Naming Inorganic Non-Metallic Binary Covalent Compounds Chemistry Tutorial
- A binary compound is made up of two different elements.
This tutorial looks at binary compounds in which both elements are non-metals.
- A binary covalent compound refers to two different elements which are joined together by covalent bonds in a molecule.
- Inorganic compounds are, in general, compounds that do not contain carbon.(1)
There are notable exceptions such carbon monoxide (CO) and carbon dioxide (CO2) for example.
- Inorganic non-metallic binary covalent compounds can be named based on the composition of the compound (referred to as compositional nomenclature(2)).
- The name of an inorganic non-metallic binary covalent compound using compositional nomenclature tells us:
⚛ which two elements are present in a molecule of the compound
⚛ number of atoms of each element present in a molecule of the compound
- Using compositional nomenclature, non-metallic elements in inorganic binary covalent compounds are named in the following order from the element named first to the element named last:(3)
carbon, phosphorus, nitrogen, hydrogen, sulfur, oxygen, iodine, bromine, chlorine, fluorine
Apart from hydrogen, this order is based on the non-metallic element's location in the periodic table as shown below: (4)
(Start with carbon, C, then follow the arrows around to fluorine, F )
- In the name of the inorganic non-metallic binary covalent compound, the element that is:
(a) named first retains its name (the name is not modified)
(b) named last has a modified name ending in "ide" as shown in the table below:
flourine fluoride chlorine chloride bromine bromide iodine iodide oxygen oxide sulfur sulfide hydrogen hydride nitrogen nitride phosphorus phosphide carbon carbide
- A multiplicative prefix(5) precedes the name of the element, or modified name of the element, and is joined directly to the name (no spaces nor hyphens between the prefix and the name) in order to tell us how many atoms of this element are present in a molecule of the inorganic non-metallic covalent compound:
No. of atoms 1 2 3 4 5 6 7 8 9 10 Multiplicative prefix mono di tri tetra penta hexa hepta octa nona deca
- Using compositional nomenclature the two parts of the name of the inorganic non-metallic binary covalent compound are separated by a space:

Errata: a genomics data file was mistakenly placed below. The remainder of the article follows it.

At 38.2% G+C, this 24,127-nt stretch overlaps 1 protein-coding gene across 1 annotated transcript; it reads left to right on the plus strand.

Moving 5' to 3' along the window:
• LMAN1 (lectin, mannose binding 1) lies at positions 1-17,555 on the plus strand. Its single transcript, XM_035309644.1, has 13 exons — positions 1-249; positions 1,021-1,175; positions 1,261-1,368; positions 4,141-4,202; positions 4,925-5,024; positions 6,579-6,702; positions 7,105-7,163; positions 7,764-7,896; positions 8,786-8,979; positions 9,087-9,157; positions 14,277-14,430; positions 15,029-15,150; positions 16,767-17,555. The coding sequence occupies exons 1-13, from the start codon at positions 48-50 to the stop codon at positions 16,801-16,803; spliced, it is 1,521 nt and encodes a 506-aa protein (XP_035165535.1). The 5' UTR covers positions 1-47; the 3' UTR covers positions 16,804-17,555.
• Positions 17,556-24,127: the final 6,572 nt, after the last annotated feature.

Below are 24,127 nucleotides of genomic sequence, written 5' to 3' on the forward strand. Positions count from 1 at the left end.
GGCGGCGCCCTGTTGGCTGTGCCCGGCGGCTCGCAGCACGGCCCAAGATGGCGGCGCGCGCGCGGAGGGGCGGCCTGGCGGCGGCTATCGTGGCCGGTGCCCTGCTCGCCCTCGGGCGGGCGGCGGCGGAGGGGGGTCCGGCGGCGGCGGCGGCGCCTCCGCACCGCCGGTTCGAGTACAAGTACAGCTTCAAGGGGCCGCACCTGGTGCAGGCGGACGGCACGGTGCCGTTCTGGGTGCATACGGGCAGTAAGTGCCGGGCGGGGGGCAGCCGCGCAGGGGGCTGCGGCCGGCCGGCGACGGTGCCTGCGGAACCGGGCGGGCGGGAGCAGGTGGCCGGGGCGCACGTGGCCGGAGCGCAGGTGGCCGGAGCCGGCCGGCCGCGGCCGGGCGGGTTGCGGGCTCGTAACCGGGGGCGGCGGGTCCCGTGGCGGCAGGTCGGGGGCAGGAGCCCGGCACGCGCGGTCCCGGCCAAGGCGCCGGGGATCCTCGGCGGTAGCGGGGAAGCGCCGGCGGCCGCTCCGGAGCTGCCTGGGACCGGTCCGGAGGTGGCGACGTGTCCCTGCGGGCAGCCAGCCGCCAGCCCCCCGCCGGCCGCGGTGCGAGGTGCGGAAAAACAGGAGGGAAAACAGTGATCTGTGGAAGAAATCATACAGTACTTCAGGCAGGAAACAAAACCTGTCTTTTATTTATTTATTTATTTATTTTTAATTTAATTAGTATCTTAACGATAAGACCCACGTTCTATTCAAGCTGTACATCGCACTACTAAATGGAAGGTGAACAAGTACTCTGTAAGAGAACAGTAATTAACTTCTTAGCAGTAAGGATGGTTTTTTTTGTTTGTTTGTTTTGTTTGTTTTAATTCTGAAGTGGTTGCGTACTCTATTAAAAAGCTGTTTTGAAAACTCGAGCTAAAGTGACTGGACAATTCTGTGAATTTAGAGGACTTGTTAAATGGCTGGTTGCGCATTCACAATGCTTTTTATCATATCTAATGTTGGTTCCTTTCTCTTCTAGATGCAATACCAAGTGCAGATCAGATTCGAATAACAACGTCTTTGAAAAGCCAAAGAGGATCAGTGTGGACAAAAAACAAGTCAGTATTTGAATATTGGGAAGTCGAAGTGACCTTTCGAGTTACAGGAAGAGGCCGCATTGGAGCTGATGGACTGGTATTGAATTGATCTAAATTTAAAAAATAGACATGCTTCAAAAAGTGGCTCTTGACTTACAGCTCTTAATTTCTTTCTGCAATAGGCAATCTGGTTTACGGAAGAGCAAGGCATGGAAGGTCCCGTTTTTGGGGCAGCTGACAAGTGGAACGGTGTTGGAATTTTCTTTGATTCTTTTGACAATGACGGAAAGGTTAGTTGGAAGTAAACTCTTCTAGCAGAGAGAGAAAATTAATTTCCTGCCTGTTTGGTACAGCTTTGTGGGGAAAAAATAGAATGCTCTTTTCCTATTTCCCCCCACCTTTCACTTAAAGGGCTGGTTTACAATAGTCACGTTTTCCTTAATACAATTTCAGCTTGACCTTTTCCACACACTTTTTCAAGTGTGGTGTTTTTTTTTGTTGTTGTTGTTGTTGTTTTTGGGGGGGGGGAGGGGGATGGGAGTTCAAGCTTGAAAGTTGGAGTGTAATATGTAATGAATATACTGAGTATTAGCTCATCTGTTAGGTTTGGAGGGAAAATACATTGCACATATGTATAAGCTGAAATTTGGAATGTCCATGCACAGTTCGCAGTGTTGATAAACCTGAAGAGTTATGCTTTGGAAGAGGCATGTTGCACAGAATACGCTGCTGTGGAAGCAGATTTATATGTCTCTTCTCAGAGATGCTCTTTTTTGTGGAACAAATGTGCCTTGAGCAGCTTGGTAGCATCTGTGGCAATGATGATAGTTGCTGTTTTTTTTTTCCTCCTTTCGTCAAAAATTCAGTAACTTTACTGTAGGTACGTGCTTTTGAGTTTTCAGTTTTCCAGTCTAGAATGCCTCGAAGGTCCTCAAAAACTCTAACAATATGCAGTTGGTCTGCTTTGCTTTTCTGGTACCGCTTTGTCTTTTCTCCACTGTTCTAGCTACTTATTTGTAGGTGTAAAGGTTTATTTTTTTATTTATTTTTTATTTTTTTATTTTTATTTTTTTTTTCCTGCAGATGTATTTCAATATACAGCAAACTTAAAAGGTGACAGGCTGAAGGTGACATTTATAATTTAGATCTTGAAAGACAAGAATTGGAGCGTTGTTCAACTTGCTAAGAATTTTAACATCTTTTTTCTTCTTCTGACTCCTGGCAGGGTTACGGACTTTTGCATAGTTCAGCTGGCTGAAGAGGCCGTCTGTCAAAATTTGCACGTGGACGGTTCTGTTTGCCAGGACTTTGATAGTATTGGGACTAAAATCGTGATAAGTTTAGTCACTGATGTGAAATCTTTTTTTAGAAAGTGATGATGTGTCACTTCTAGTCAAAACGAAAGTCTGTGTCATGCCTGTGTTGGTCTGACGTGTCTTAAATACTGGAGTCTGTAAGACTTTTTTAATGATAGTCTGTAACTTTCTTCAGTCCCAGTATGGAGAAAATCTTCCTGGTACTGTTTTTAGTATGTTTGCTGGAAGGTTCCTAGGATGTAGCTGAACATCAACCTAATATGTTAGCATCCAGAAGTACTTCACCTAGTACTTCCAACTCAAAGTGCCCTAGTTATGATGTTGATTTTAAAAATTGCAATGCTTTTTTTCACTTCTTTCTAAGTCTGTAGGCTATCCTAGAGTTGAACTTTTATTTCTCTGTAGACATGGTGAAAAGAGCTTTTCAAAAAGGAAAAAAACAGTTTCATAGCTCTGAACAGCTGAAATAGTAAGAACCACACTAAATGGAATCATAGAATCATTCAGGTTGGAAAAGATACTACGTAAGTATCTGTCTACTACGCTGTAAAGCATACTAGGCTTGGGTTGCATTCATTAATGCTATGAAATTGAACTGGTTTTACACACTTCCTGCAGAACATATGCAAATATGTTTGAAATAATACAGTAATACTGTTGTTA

first part last part prefixname prefixnamide
- Exceptions to the IUPAC recommendations for naming inorganic non-metallic binary covalent compounds:
(i) The final vowel(6) of the multiplicative prefix should NOT be elided (should NOT be removed).
The exception is that if 1 oxygen atom is present it is usually named as a monoxide NOT as a monooxide.
IUPAC allows this exception because the form "monoxide" has been in general useage for a very long time.
Note that both versions of the name, monoxide AND monooxide are acceptable IUPAC names.
(ii) The prefix mono is not used in the final name of the compound UNLESS the name could be ambiguous without it (could apply to more than one compound).(7) Even when more than one compound can be formed using the same two elements in different ratios, then mono prefix is often dropped.
For example carbon monoxide is the name of the compound with the fomula CO and carbon dioxide is the name of the compound with the formula CO2.
1 atom of carbon is present in both molecules so we don't need to write monocarbon.
The number of oxygen atoms does differ in the two compounds so we distinguish between the two using the di and tri multiplicative prefixes before the name oxide.
If in doubt it is better to retain the "mono" prefix, it won't be wrong, but it may not be the name that is in common useage by chemists.
(iii) Some compounds have names that are accepted by IUPAC even though they are not systematically named. Examples you might encounter during your chemistry course include:(8)
⚛ water for H2O (not dihydrogen monoxide)
⚛ hydrogen peroxide or dihydrogen peroxide for H2O2 (not dihydrogen dioxide)
⚛ either hydrogen sulfide or dihydrogen sulfide is an acceptable IUPAC name for H2S
⚛ ammonia for NH3 (not nitrogen trihydride)
(iv) Compositional names are not the preferred naming system for some compounds. Examples you might encounter in your chemistry course include:
⚛ diazene for N2H2 (not dinitrogen dihydride)
⚛ hydrazine for N2H4 (not dinitrogen tetrahydride)